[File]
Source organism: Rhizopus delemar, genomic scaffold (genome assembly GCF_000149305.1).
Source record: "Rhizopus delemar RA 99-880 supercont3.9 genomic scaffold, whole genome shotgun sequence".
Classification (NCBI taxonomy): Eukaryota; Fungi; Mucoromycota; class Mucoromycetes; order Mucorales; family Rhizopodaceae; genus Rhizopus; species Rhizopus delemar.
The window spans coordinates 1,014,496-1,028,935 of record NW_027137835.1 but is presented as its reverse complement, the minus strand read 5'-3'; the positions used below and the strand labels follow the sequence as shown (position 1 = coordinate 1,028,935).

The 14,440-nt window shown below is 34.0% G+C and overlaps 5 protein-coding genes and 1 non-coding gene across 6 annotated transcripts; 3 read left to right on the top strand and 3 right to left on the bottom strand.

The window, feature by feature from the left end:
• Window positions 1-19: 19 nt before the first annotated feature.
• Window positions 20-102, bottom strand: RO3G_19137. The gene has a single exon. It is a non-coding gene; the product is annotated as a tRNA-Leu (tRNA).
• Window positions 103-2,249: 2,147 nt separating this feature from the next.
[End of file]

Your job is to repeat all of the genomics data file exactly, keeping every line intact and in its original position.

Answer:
Source organism: Rhizopus delemar, genomic scaffold (genome assembly GCF_000149305.1).
Source record: "Rhizopus delemar RA 99-880 supercont3.9 genomic scaffold, whole genome shotgun sequence".
Classification (NCBI taxonomy): Eukaryota; Fungi; Mucoromycota; class Mucoromycetes; order Mucorales; family Rhizopodaceae; genus Rhizopus; species Rhizopus delemar.
The window spans coordinates 1,014,496-1,028,935 of record NW_027137835.1 but is presented as its reverse complement, the minus strand read 5'-3'; the positions used below and the strand labels follow the sequence as shown (position 1 = coordinate 1,028,935).

The 14,440-nt window shown below is 34.0% G+C and overlaps 5 protein-coding genes and 1 non-coding gene across 6 annotated transcripts; 3 read left to right on the top strand and 3 right to left on the bottom strand.

The window, feature by feature from the left end:
• Window positions 1-19: 19 nt before the first annotated feature.
• Window positions 20-102, bottom strand: RO3G_19137. The gene has a single exon. It is a non-coding gene; the product is annotated as a tRNA-Leu (tRNA).
• Window positions 103-2,249: 2,147 nt separating this feature from the next.